Was Brady Hoke too conservative against Penn State? Not at all.
There are some very valid reasons to be upset with the Michigan football coaching staff right now.
However, putting all the blame on head coach Brady Hoke and offensive coordinator Al Borges for the Wolverines' devastating 43-40 four-overtime loss to Penn State on Saturday is completely misguided.
To say Hoke and Borges "gave the game away with bad play-calling" is absolutely ridiculous.
Michigan put fifth-year senior kicker Brendan Gibbons in a position to win the game not once, not twice, but three times. Each missed field goal proved to be more befuddling and frustrating than the one before it.
"We've got the best kicker in the league, or at least that's what we think, especially inside of 40 yards," Borges said on Tuesday, via Nick Baumgardner of MLive. "We were just trying to position it so he could finish it."
With 6:35 left in regulation and with the Wolverines holding a 34-27 lead, Michigan took over at its own 34-yard line. Despite how bad the Michigan offensive line was all afternoon, it decided to finally show up for the potential game-clinching drive, for a few plays at least.
The Wolverines ran the ball nine times and picked up a penalty for pass interference to drive all the way to the Penn State 27-yard line. They also burned the Nittany Lions' three timeouts in the process. From then on, though, chaos ensued.
Devin Gardner took an inexcusable penalty for delay of game and Fitzgerald Toussaint then lost three yards on third-and-14. With Michigan on the edge of field goal range, Hoke elected to punt and attempt to pin Penn State deep and make the Nittany Lions go the length of the field in just 50 seconds.
Unfortunately, Matt Wile's punt went into the end zone for a touchback for another unacceptable miscue.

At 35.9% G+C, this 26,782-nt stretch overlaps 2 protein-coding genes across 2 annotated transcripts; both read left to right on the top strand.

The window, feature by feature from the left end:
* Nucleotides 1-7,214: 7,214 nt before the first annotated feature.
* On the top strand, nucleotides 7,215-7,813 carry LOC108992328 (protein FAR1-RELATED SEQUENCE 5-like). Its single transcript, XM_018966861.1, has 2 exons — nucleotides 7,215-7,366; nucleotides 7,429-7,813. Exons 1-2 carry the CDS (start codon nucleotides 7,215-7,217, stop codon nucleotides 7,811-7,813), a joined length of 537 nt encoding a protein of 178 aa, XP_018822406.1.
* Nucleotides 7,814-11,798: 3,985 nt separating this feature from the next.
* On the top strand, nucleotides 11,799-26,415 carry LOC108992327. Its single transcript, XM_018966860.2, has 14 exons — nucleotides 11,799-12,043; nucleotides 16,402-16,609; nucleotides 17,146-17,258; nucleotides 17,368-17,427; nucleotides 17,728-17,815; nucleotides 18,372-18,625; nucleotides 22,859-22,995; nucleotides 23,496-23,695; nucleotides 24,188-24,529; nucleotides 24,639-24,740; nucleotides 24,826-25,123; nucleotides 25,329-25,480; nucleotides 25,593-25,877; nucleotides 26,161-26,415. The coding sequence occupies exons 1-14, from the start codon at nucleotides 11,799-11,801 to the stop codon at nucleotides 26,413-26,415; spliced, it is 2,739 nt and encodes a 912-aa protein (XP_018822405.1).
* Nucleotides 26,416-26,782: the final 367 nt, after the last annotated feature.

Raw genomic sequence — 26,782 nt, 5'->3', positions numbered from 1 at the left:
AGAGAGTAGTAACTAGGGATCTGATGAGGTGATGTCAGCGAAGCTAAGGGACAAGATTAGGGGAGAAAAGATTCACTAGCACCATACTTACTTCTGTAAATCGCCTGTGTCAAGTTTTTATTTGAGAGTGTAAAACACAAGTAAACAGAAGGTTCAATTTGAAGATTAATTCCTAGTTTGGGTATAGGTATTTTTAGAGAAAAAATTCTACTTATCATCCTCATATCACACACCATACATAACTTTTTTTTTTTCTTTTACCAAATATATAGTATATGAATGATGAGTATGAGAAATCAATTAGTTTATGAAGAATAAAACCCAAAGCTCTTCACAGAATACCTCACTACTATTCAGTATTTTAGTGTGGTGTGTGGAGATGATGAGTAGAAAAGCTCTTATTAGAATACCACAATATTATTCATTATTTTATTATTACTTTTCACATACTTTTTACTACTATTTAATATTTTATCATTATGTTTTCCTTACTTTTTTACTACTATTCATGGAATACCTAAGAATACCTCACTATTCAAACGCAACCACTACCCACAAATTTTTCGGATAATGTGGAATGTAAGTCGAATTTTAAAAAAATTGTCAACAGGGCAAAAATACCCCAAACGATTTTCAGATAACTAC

Following the miraculous 80-yard drive by Penn State, which Michigan fans will not soon forget, Gibbons had a chance to still win the game with a 52-yard field goal, but it came up short.
After Sam Ficken missed a field goal attempt on the first possession of overtime, Michigan simply needed three points to escape Happy Valley. That was where arm-chair offensive coordinators across the country began to throw things at their televisions in frustration.
Hoke and Borges elected to keep the ball on the ground for three straight plays, despite the fact that their running backs had only gained 28 yards on 30 carries, to give Gibbons a chance at redemption.
Remember, this was the same Brendan Gibbons who at one point converted 16 straight field goals with game-winners against Michigan State and Virginia Tech in the 2012 Sugar Bowl.
The coaches had this statistic to back up their decision as well, according to Michigan's Twitter account:
Hoke: Gibbons was 23-23 from 40 yards in coming into the game.
A low kick by Gibbons allowed Penn State to easily block the 40-yard attempt.
The same scenario arose in the third overtime after Frank Clark recovered a Penn State fumble. Michigan elected to keep the ball on the ground for two plays and completed a nine-yard pass to set Gibbons up with a 33-yard boot to send it home victorious.
This one went wide left.
For some reason, though, Michigan fans believe the coaches were gutless and failed to go for the win.